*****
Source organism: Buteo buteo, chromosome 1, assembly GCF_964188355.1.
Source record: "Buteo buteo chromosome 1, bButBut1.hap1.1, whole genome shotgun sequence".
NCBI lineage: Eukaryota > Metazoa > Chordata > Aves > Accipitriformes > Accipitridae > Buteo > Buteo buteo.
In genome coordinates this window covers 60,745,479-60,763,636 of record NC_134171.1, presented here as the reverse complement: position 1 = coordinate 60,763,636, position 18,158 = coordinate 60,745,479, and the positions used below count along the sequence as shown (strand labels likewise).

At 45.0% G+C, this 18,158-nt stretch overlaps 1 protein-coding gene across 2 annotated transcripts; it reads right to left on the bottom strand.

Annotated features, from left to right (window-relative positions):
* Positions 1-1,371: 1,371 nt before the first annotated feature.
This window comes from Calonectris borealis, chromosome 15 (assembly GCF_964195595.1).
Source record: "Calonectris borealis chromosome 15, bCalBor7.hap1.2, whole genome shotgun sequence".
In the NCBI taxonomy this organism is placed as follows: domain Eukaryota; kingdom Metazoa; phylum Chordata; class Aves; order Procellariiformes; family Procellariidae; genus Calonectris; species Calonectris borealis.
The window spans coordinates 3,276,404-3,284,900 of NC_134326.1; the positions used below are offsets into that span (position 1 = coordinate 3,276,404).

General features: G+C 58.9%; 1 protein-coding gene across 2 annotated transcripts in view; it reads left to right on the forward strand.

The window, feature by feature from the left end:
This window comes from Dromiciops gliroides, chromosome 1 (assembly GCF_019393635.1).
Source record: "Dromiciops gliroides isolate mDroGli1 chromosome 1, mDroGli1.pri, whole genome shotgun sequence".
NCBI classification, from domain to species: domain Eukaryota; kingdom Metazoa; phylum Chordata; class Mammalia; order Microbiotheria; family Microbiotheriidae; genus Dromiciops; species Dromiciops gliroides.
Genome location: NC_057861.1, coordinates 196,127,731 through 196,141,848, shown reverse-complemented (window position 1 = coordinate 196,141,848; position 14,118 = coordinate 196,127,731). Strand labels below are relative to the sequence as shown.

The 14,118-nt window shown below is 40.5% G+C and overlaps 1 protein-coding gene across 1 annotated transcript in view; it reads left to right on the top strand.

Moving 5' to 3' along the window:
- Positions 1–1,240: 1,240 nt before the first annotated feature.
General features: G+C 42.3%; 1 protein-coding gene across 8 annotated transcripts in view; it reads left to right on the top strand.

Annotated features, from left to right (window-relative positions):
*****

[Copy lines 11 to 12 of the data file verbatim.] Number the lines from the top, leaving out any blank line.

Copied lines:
The window spans coordinates 3,276,404-3,284,900 of NC_134326.1; the positions used below are offsets into that span (position 1 = coordinate 3,276,404).

General features: G+C 58.9%; 1 protein-coding gene across 2 annotated transcripts in view; it reads left to right on the forward strand.